Unfinished, primered Almquist bodied sports car ready for testing. License plate was borrowed from my father’s ’57 Caddy Eldorado.
Part I covered the purchase of the used 1952 Crosley (in 1957) and alterations to the frame and drive components to lower the center-of-gravity and make the engine fit the hood opening. Now comes the installation, finish of the Almquist Saber body and testing . . . Winter/Spring 1957/1958.
To make the body “bolt-on” as the advertisement claimed, body mounts (not included) were fabricated by setting the body on blocks over the completed frame and carefully fiber-glassing short pieces of angle iron to the body and then bolting these to the frame. The problem was finding a level spot – the garage floor being sloped to the center drain and the driveway had some undulations. I didn’t own a level, so it was all eye-balled.
The seats were made by cutting down the originals, after removing all springs and upholstery, then forming the back and bucket using chicken-wire and fiber-glass cloth. The taillights had been salvaged from the original Crosley body and ‘frenched’ to the Almquist body. The hood was held in place with leather straps and buckles purchased from a local luggage maker.
After arduous sanding and filling of mold imperfections - there were many – the body was painted in yellow primer. However, before the finish paint was to be applied by a fellow hot-rodder, I needed a final test run even though my 16th birthday and driver’s license was a few weeks away. A buddy – one with a driver’s license – agreed to drive while another race-fan handled the 8mm Kodak as we drove through portions of Amberley Village and French Park. The test drive:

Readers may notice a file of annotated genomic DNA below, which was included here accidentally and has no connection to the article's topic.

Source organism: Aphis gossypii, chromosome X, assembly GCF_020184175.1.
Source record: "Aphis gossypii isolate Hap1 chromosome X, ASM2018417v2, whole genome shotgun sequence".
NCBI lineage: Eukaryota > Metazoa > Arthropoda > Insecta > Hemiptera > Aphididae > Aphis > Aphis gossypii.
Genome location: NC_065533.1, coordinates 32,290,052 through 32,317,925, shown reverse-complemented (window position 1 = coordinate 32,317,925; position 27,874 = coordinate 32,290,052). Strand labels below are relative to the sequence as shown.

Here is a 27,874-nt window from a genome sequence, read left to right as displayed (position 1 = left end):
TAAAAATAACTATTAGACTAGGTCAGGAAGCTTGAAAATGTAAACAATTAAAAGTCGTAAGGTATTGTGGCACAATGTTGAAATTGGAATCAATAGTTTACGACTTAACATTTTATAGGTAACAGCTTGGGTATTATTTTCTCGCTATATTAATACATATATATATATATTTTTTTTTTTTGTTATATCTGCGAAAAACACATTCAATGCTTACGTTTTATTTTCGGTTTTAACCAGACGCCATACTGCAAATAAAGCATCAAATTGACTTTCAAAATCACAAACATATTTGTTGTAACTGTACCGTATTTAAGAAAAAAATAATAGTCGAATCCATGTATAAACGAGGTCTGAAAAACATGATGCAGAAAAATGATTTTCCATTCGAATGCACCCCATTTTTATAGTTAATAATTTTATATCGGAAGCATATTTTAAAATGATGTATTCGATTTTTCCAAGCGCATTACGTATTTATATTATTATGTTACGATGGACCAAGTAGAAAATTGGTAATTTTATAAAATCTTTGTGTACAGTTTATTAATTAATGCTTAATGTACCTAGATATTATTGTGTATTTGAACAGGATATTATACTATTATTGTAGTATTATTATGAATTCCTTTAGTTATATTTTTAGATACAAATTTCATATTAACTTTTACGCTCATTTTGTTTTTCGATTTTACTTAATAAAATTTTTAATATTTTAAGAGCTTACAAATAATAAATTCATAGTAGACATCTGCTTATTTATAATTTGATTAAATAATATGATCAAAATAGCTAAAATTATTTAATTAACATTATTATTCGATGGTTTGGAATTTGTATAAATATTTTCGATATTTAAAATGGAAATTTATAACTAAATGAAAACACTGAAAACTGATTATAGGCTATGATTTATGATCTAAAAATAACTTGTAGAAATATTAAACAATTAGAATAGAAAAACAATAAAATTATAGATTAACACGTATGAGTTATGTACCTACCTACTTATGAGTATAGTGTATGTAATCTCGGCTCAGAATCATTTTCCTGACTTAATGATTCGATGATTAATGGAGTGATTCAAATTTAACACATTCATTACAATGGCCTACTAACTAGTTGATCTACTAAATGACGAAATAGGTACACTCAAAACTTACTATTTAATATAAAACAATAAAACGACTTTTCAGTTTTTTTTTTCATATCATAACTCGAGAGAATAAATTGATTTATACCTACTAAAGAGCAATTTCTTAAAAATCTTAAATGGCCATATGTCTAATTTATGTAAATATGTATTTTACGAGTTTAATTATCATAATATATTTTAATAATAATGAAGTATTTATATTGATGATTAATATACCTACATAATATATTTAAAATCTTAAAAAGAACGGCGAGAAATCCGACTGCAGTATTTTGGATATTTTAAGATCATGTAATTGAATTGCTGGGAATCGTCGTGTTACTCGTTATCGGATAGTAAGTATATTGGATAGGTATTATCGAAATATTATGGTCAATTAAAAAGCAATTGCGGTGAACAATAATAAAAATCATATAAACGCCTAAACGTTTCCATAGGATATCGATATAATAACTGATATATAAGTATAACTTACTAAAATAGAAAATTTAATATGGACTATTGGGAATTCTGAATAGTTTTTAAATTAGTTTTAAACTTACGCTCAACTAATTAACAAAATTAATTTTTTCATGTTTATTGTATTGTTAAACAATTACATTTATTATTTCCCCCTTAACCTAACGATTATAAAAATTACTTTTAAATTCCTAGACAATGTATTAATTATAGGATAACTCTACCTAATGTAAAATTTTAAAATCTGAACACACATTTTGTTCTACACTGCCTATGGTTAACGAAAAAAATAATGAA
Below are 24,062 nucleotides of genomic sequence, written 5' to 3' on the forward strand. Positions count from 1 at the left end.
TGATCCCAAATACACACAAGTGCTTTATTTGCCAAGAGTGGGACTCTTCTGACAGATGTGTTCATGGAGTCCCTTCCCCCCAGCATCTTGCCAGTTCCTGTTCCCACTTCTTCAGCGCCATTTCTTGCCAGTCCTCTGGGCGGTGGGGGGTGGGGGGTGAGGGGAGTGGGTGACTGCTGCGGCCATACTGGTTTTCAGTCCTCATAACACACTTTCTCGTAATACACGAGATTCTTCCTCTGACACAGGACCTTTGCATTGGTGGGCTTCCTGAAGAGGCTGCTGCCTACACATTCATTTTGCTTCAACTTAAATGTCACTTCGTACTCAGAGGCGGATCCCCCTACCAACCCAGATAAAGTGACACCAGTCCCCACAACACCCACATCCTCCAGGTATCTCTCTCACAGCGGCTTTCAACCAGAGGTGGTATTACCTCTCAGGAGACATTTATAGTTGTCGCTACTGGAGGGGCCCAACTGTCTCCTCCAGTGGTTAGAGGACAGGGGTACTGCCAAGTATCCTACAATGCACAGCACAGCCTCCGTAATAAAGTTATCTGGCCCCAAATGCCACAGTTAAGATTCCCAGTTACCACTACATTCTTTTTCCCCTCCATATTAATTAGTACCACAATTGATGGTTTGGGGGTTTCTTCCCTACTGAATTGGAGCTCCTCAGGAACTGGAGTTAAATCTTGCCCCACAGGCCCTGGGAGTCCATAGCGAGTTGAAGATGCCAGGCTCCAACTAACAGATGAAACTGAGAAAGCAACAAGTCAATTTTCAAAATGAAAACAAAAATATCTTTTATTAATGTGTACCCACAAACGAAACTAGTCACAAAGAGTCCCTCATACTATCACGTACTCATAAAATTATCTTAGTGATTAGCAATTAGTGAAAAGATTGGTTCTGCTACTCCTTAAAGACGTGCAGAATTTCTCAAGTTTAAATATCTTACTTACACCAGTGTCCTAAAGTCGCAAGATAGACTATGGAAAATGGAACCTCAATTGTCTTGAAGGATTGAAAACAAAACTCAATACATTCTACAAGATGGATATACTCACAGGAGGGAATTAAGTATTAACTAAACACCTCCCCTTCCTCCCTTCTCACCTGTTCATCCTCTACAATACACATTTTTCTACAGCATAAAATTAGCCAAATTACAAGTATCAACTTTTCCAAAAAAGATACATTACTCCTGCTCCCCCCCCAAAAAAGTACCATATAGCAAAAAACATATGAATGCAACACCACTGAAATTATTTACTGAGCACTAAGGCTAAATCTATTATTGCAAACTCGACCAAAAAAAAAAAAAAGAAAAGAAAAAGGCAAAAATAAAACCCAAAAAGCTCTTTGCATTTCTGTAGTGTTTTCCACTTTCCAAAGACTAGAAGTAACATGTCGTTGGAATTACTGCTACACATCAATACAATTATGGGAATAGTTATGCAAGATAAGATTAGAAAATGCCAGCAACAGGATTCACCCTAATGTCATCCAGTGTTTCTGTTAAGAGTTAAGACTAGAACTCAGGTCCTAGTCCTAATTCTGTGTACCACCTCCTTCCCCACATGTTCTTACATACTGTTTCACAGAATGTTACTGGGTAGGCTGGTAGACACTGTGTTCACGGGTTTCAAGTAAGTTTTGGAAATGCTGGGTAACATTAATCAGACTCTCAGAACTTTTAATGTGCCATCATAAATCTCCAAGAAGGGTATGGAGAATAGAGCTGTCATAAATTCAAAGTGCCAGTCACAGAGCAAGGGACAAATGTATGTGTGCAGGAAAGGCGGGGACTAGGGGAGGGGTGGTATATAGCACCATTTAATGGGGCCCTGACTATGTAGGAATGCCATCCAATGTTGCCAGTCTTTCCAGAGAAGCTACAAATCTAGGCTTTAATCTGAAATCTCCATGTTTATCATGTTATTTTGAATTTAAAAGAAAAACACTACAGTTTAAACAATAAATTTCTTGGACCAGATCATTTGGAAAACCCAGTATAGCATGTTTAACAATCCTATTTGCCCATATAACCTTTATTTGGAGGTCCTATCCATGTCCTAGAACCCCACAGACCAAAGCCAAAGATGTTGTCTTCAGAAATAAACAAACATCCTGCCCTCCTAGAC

All’s well. Now comes the final treatments, body work and paint. I removed head lights ‘cuz they looked dumb and glassed over the door shells because the car was so low, you could just step over the side.
It really looked neat with its Ferrari style low, open-mouth front end and its rounded smooth fenders that were higher than the hood. There were no bumpers or headlights and only one small plastic windscreen on the driver’s side that was barely higher than the steering wheel. The black wall tires, mounted to the hubcap-less silver painted wheels, contrasted nicely to the deep red of the freshly painted body. Void of all exterior chrome and extraneous moldings to cause air drag or otherwise disturb the lines of the smooth, the plastic body really looked cool. The doors were even glassed over, which not only added rigidity, but also gave an unbroken line for the entire side of the car.